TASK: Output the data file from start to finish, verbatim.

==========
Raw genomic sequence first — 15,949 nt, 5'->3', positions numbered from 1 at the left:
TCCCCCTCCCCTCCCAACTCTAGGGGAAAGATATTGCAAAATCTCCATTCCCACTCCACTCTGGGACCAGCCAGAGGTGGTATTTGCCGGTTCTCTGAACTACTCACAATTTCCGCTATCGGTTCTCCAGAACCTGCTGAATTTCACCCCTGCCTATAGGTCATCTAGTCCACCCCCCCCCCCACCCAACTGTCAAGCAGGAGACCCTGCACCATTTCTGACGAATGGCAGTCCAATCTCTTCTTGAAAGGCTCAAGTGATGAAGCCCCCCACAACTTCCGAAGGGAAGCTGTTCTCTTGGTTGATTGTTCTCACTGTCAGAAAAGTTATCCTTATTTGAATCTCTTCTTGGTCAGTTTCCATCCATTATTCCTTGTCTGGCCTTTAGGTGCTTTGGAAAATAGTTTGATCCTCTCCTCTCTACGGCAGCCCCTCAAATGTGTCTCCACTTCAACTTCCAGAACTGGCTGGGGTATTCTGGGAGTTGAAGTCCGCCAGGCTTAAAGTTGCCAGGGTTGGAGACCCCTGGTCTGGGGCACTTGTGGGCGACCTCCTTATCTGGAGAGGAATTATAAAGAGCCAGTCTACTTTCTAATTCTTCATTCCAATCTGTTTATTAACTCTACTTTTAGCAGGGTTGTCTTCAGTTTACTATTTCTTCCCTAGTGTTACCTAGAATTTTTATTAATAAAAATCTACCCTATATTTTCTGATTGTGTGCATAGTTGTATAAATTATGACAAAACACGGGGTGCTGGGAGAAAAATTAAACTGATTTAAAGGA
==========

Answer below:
Raw genomic sequence first — 15,949 nt, 5'->3', positions numbered from 1 at the left:
TCCCCCTCCCCTCCCAACTCTAGGGGAAAGATATTGCAAAATCTCCATTCCCACTCCACTCTGGGACCAGCCAGAGGTGGTATTTGCCGGTTCTCTGAACTACTCACAATTTCCGCTATCGGTTCTCCAGAACCTGCTGAATTTCACCCCTGCCTATAGGTCATCTAGTCCACCCCCCCCCCCACCCAACTGTCAAGCAGGAGACCCTGCACCATTTCTGACGAATGGCAGTCCAATCTCTTCTTGAAAGGCTCAAGTGATGAAGCCCCCCACAACTTCCGAAGGGAAGCTGTTCTCTTGGTTGATTGTTCTCACTGTCAGAAAAGTTATCCTTATTTGAATCTCTTCTTGGTCAGTTTCCATCCATTATTCCTTGTCTGGCCTTTAGGTGCTTTGGAAAATAGTTTGATCCTCTCCTCTCTACGGCAGCCCCTCAAATGTGTCTCCACTTCAACTTCCAGAACTGGCTGGGGTATTCTGGGAGTTGAAGTCCGCCAGGCTTAAAGTTGCCAGGGTTGGAGACCCCTGGTCTGGGGCACTTGTGGGCGACCTCCTTATCTGGAGAGGAATTATAAAGAGCCAGTCTACTTTCTAATTCTTCATTCCAATCTGTTTATTAACTCTACTTTTAGCAGGGTTGTCTTCAGTTTACTATTTCTTCCCTAGTGTTACCTAGAATTTTTATTAATAAAAATCTACCCTATATTTTCTGATTGTGTGCATAGTTGTATAAATTATGACAAAACACGGGGTGCTGGGAGAAAAATTAAACTGATTTAAAGGA